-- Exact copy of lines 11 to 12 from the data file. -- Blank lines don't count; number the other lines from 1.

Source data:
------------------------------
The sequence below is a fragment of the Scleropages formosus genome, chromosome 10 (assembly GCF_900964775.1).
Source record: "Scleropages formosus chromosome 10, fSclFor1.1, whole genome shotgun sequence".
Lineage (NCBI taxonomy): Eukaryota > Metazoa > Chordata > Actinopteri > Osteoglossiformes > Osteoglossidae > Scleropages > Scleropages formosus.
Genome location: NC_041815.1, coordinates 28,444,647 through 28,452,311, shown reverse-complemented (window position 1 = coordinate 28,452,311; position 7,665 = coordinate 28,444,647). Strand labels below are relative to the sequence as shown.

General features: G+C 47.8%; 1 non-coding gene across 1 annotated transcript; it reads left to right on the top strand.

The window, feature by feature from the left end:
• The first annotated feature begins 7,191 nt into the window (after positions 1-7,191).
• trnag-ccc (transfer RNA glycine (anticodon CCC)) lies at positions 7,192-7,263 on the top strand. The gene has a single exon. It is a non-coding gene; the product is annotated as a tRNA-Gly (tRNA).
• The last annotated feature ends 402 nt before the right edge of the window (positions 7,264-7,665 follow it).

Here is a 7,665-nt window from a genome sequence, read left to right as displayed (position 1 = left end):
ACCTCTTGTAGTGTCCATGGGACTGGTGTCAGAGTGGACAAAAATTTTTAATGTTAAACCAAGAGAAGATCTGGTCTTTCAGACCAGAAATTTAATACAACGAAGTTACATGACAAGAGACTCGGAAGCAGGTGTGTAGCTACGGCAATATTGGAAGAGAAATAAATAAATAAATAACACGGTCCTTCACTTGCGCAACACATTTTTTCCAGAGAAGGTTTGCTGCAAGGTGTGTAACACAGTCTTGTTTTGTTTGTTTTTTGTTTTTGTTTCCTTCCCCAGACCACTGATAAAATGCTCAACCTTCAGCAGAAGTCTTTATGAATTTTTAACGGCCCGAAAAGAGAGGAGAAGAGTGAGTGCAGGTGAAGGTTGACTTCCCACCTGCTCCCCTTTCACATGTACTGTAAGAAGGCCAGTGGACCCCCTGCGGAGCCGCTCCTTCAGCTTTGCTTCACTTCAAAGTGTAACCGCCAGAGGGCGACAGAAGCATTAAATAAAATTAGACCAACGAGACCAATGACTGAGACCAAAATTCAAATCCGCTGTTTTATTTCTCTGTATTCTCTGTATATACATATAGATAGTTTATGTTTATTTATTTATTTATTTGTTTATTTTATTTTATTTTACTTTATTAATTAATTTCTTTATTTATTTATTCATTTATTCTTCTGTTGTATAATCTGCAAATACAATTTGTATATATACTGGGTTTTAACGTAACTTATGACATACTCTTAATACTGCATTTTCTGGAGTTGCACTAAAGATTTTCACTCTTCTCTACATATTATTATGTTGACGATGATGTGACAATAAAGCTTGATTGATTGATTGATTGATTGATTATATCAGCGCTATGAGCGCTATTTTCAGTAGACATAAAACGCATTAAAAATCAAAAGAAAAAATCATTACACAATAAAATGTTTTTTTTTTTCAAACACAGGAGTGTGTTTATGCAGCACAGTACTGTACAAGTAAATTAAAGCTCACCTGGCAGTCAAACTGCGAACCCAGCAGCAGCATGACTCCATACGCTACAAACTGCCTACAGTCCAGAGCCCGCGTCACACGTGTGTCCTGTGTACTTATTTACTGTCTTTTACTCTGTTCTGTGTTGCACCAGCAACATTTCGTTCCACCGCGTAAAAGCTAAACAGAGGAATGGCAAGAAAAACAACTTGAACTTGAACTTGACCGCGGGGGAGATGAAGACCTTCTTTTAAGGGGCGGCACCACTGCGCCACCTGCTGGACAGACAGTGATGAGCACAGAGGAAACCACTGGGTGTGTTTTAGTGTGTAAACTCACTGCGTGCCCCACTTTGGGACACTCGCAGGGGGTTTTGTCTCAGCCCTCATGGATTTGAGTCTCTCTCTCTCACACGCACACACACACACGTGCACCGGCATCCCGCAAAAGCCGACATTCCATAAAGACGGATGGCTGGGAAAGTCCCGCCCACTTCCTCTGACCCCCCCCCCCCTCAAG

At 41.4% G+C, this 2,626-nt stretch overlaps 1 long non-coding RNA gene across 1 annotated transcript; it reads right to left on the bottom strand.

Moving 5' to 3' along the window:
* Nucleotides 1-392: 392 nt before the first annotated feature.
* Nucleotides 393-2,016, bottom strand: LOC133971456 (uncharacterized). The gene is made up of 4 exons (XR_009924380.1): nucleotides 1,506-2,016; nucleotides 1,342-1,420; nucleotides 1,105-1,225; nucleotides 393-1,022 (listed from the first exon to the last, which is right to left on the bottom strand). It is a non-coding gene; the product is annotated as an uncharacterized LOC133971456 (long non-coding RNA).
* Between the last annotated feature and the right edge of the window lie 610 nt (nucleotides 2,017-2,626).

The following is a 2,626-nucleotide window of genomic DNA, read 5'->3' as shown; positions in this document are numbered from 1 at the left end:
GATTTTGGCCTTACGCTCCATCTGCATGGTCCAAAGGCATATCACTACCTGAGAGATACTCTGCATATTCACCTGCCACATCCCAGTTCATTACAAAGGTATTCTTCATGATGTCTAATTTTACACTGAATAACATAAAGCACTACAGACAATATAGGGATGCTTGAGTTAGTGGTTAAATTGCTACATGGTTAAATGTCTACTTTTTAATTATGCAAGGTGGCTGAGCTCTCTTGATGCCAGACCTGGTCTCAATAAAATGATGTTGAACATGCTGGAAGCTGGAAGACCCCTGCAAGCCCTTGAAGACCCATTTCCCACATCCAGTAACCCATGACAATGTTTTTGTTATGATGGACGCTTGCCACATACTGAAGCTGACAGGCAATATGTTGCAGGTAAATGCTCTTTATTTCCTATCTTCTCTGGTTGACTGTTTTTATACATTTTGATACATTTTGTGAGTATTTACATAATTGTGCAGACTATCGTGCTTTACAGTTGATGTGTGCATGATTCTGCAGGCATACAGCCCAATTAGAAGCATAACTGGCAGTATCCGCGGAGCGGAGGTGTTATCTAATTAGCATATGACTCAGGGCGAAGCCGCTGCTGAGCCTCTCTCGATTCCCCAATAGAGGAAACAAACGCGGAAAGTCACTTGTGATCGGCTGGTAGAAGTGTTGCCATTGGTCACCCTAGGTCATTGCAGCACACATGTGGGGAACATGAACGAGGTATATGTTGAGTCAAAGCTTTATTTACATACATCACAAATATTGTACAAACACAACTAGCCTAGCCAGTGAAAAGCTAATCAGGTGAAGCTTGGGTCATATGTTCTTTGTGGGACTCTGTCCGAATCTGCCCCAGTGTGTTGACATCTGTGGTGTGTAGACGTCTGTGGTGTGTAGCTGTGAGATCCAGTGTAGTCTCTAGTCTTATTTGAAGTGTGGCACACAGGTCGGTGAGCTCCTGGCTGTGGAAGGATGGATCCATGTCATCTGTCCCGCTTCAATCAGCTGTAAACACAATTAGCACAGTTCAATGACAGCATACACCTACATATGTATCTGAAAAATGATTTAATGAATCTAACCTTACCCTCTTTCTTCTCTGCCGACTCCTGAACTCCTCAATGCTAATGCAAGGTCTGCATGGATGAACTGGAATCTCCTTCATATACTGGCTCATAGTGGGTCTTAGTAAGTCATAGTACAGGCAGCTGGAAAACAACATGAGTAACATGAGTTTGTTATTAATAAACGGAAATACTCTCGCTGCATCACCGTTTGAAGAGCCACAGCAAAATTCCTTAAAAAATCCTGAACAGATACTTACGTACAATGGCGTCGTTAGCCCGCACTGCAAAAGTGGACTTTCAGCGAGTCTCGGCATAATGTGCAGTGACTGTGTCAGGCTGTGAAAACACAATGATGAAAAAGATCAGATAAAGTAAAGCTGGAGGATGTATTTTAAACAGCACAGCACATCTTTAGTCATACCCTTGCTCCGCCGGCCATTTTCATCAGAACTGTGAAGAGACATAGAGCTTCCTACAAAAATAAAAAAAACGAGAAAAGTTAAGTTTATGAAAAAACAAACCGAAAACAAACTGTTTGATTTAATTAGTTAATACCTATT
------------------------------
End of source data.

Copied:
ACCTCTTGTAGTGTCCATGGGACTGGTGTCAGAGTGGACAAAAATTTTTAATGTTAAACCAAGAGAAGATCTGGTCTTTCAGACCAGAAATTTAATACAACGAAGTTACATGACAAGAGACTCGGAAGCAGGTGTGTAGCTACGGCAATATTGGAAGAGAAATAAATAAATAAATAACACGGTCCTTCACTTGCGCAACACATTTTTTCCAGAGAAGGTTTGCTGCAAGGTGTGTAACACAGTCTTGTTTTGTTTGTTTTTTGTTTTTGTTTCCTTCCCCAGACCACTGATAAAATGCTCAACCTTCAGCAGAAGTCTTTATGAATTTTTAACGGCCCGAAAAGAGAGGAGAAGAGTGAGTGCAGGTGAAGGTTGACTTCCCACCTGCTCCCCTTTCACATGTACTGTAAGAAGGCCAGTGGACCCCCTGCGGAGCCGCTCCTTCAGCTTTGCTTCACTTCAAAGTGTAACCGCCAGAGGGCGACAGAAGCATTAAATAAAATTAGACCAACGAGACCAATGACTGAGACCAAAATTCAAATCCGCTGTTTTATTTCTCTGTATTCTCTGTATATACATATAGATAGTTTATGTTTATTTATTTATTTATTTGTTTATTTTATTTTATTTTACTTTATTAATTAATTTCTTTATTTATTTATTCATTTATTCTTCTGTTGTATAATCTGCAAATACAATTTGTATATATACTGGGTTTTAACGTAACTTATGACATACTCTTAATACTGCATTTTCTGGAGTTGCACTAAAGATTTTCACTCTTCTCTACATATTATTATGTTGACGATGATGTGACAATAAAGCTTGATTGATTGATTGATTGATTGATTATATCAGCGCTATGAGCGCTATTTTCAGTAGACATAAAACGCATTAAAAATCAAAAGAAAAAATCATTACACAATAAAATGTTTTTTTTTTTCAAACACAGGAGTGTGTTTATGCAGCACAGTACTGTACAAGTAAATTAAAGCTCACCTGGCAGTCAAACTGCGAACCCAGCAGCAGCATGACTCCATACGCTACAAACTGCCTACAGTCCAGAGCCCGCGTCACACGTGTGTCCTGTGTACTTATTTACTGTCTTTTACTCTGTTCTGTGTTGCACCAGCAACATTTCGTTCCACCGCGTAAAAGCTAAACAGAGGAATGGCAAGAAAAACAACTTGAACTTGAACTTGACCGCGGGGGAGATGAAGACCTTCTTTTAAGGGGCGGCACCACTGCGCCACCTGCTGGACAGACAGTGATGAGCACAGAGGAAACCACTGGGTGTGTTTTAGTGTGTAAACTCACTGCGTGCCCCACTTTGGGACACTCGCAGGGGGTTTTGTCTCAGCCCTCATGGATTTGAGTCTCTCTCTCTCACACGCACACACACACACGTGCACCGGCATCCCGCAAAAGCCGACATTCCATAAAGACGGATGGCTGGGAAAGTCCCGCCCACTTCCTCTGACCCCCCCCCCCCTCAAG

At 41.4% G+C, this 2,626-nt stretch overlaps 1 long non-coding RNA gene across 1 annotated transcript; it reads right to left on the bottom strand.